How BlueBEAR is helping us understand price-setting behaviour

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In this case study we hear from Zhuangchen Wu, a PhD student in Economics, who has been making use of BlueBEAR to enable his research into understanding price-setting behaviour.

My research focuses on understanding price-setting behaviour using data from online sellers. Properties of price-setting have important implications for macroeconomic modelling, especially for monetary policy design. Unlike official inflation statistics that are reported monthly/quarterly, I collect and analyse daily price listings to reveal various patterns of pricing moments. Given the large scope of data, BlueBEAR’s High-Performance Computing (HPC) service is essential for my research.

One of my research projects focuses on digits in prices. In supermarkets and online shopping platforms, we can always observe prices ending with “99” or “9”. We believe these prices are “cheaper” and the retailers prefer to set prices ending with price points to boost consumption. These prices tend to be maintained for a long time, which leads to above-average price rigidity. However, other digits matter in some countries. For example, figure “4” (“8”) is considered unlucky (lucky) in China, but neutral in the US and the UK. Hence, I explore whether there is an underrepresentation of “4” and a prevalence of “8” in price-endings in China, and how this affects price-setting.

Figure 1. Transition Matrices in China, the US, and the UK

Figure 1 above, shows the transition matrices of price endings. We find that “8” and “9” are favoured as the destination of price adjustments in China. Sellers may set the endings using other digits at the beginning but learn to use the lucky ending digits after. However, sellers in the US and UK datasets are not significantly impacted by the Chinese numerology (see white bars in Figure 1). Only price points are prevalent in these countries. Once the basic facts are established, we explore the relationship between properties of price-setting and the prevalence of superstitious prices and observe consistent results. The price-setting behaviour in China is significantly affected by superstitious pricing, whereas no similar evidence is found in the US and the UK.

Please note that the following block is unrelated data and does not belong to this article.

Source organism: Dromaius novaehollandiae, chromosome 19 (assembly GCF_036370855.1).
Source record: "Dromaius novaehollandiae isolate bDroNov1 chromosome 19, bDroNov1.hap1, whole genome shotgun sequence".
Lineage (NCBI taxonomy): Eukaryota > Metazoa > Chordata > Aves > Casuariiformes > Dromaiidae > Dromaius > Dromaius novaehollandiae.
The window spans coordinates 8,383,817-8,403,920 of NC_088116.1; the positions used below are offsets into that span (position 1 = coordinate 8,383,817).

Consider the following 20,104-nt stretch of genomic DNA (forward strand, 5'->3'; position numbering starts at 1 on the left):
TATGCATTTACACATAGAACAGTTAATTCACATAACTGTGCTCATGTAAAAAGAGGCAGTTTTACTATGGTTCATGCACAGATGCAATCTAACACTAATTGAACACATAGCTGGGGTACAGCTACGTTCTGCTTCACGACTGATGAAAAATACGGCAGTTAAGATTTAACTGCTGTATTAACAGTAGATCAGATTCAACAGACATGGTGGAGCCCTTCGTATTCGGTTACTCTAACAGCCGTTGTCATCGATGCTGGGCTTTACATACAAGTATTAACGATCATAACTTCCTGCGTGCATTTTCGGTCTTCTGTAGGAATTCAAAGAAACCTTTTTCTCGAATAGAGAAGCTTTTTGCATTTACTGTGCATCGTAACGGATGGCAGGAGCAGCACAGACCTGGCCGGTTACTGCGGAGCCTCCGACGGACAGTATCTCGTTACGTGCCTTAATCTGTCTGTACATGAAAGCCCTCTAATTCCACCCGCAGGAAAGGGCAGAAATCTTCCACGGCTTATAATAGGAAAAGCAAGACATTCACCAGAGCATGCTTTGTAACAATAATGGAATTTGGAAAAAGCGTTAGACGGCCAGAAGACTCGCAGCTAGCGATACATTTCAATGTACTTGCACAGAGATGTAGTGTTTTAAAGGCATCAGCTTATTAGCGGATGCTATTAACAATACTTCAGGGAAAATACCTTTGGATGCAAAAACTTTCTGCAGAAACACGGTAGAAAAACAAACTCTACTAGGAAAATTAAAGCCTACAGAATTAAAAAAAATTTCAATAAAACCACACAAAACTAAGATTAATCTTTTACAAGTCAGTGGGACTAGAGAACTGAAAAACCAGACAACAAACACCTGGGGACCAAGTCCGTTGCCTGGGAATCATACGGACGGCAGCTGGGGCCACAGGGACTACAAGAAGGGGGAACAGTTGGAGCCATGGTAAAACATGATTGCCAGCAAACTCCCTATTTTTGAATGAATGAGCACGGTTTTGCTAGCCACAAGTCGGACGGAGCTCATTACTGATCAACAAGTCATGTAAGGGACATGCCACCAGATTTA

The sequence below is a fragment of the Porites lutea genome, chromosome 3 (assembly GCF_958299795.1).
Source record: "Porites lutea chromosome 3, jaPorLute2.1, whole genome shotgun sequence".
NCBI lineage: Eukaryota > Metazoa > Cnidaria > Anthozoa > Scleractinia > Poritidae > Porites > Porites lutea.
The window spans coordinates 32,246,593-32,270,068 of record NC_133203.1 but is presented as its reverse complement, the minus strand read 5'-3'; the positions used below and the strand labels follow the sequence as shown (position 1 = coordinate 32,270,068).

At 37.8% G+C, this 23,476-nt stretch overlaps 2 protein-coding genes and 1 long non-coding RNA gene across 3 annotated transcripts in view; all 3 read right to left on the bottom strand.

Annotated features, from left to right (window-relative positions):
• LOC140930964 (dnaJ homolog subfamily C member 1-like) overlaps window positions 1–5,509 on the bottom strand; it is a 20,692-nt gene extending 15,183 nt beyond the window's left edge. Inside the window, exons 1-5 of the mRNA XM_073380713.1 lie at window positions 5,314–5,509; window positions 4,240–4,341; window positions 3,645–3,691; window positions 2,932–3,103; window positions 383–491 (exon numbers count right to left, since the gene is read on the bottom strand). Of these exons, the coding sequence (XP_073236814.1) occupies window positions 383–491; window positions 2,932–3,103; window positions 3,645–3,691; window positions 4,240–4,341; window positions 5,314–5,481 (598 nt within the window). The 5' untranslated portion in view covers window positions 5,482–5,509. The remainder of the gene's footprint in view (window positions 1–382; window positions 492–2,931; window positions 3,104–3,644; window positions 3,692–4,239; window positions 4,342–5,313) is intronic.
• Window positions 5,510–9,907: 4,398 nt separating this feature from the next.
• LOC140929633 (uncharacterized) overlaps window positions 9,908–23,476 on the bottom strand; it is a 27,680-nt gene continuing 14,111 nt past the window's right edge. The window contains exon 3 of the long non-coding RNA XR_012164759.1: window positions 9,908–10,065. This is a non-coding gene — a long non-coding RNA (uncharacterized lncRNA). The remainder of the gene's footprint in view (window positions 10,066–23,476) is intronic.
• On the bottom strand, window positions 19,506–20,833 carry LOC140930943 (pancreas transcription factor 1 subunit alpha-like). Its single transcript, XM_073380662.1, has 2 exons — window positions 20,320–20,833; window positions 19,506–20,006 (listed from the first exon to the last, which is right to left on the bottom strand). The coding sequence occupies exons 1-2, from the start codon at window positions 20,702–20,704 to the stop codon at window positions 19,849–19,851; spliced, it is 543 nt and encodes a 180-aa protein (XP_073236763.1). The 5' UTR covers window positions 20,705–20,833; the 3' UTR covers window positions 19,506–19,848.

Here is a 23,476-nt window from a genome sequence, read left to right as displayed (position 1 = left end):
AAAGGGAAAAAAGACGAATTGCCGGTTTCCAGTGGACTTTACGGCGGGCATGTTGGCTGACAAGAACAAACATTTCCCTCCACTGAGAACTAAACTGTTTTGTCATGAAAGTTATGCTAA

BlueBEAR’s HPC service is critical when we are dealing with large-scale parallel computations. It would take several days to get descriptive statistics using personal computers, since we employ daily price quotes for nearly half a million products over three years. However, BlueBEAR, with high-performance multi-core processors, can finish this process in hours, significantly improving our efficiency.

BlueBEAR, with high-performance multi-core processors, can finish this process in hours, significantly improving our efficiency.

Moreover, BlueBEAR is powerful when we deal with regressions with tens of thousands of controls. The waiting can be annoying if you face a deadline for a conference application without the HPC service. We can run multiple regressions at a time using HPC. Besides, vivid visualization can be made to improve the quality of your research. In conclusion, do not hesitate to try BlueBEAR in your economic studies.

We were so pleased to hear of how Zhuangchen was able to make use of what is on offer from Advanced Research Computing, particularly to hear of how he has made use of BlueBEAR HPC and its many cores – if you have any examples of how it has helped your research then do get in contact with us at We are always looking for good examples of use of High Performance Computing to nominate for HPC Wire Awards – see our recent winners for more details.